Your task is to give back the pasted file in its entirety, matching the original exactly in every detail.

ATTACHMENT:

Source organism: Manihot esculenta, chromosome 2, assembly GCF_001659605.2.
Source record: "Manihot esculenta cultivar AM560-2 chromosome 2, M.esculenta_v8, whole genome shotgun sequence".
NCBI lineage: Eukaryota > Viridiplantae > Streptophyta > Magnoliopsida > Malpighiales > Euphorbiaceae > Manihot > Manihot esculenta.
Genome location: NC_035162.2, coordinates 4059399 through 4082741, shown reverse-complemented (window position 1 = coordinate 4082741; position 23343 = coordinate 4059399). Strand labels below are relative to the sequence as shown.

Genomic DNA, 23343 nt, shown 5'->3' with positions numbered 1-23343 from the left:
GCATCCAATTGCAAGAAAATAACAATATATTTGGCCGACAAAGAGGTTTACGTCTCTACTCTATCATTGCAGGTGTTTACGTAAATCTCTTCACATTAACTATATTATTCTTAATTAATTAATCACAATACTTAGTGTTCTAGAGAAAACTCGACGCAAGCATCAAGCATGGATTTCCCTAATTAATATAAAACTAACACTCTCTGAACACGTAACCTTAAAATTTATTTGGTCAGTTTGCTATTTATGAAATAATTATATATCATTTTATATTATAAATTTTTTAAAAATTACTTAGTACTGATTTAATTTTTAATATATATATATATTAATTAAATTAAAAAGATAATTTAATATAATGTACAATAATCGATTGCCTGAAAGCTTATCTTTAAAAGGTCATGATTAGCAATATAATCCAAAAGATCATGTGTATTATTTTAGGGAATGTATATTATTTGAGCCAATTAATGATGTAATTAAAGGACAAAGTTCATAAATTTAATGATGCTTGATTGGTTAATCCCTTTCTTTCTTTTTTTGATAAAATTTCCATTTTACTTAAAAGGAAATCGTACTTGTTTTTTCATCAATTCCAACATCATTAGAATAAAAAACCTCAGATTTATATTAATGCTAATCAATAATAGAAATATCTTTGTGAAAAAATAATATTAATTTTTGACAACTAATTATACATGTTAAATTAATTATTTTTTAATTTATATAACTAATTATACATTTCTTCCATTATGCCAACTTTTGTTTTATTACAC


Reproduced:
Source organism: Manihot esculenta, chromosome 2, assembly GCF_001659605.2.
Source record: "Manihot esculenta cultivar AM560-2 chromosome 2, M.esculenta_v8, whole genome shotgun sequence".
NCBI lineage: Eukaryota > Viridiplantae > Streptophyta > Magnoliopsida > Malpighiales > Euphorbiaceae > Manihot > Manihot esculenta.
Genome location: NC_035162.2, coordinates 4059399 through 4082741, shown reverse-complemented (window position 1 = coordinate 4082741; position 23343 = coordinate 4059399). Strand labels below are relative to the sequence as shown.

Genomic DNA, 23343 nt, shown 5'->3' with positions numbered 1-23343 from the left:
GCATCCAATTGCAAGAAAATAACAATATATTTGGCCGACAAAGAGGTTTACGTCTCTACTCTATCATTGCAGGTGTTTACGTAAATCTCTTCACATTAACTATATTATTCTTAATTAATTAATCACAATACTTAGTGTTCTAGAGAAAACTCGACGCAAGCATCAAGCATGGATTTCCCTAATTAATATAAAACTAACACTCTCTGAACACGTAACCTTAAAATTTATTTGGTCAGTTTGCTATTTATGAAATAATTATATATCATTTTATATTATAAATTTTTTAAAAATTACTTAGTACTGATTTAATTTTTAATATATATATATATTAATTAAATTAAAAAGATAATTTAATATAATGTACAATAATCGATTGCCTGAAAGCTTATCTTTAAAAGGTCATGATTAGCAATATAATCCAAAAGATCATGTGTATTATTTTAGGGAATGTATATTATTTGAGCCAATTAATGATGTAATTAAAGGACAAAGTTCATAAATTTAATGATGCTTGATTGGTTAATCCCTTTCTTTCTTTTTTTGATAAAATTTCCATTTTACTTAAAAGGAAATCGTACTTGTTTTTTCATCAATTCCAACATCATTAGAATAAAAAACCTCAGATTTATATTAATGCTAATCAATAATAGAAATATCTTTGTGAAAAAATAATATTAATTTTTGACAACTAATTATACATGTTAAATTAATTATTTTTTAATTTATATAACTAATTATACATTTCTTCCATTATGCCAACTTTTGTTTTATTACAC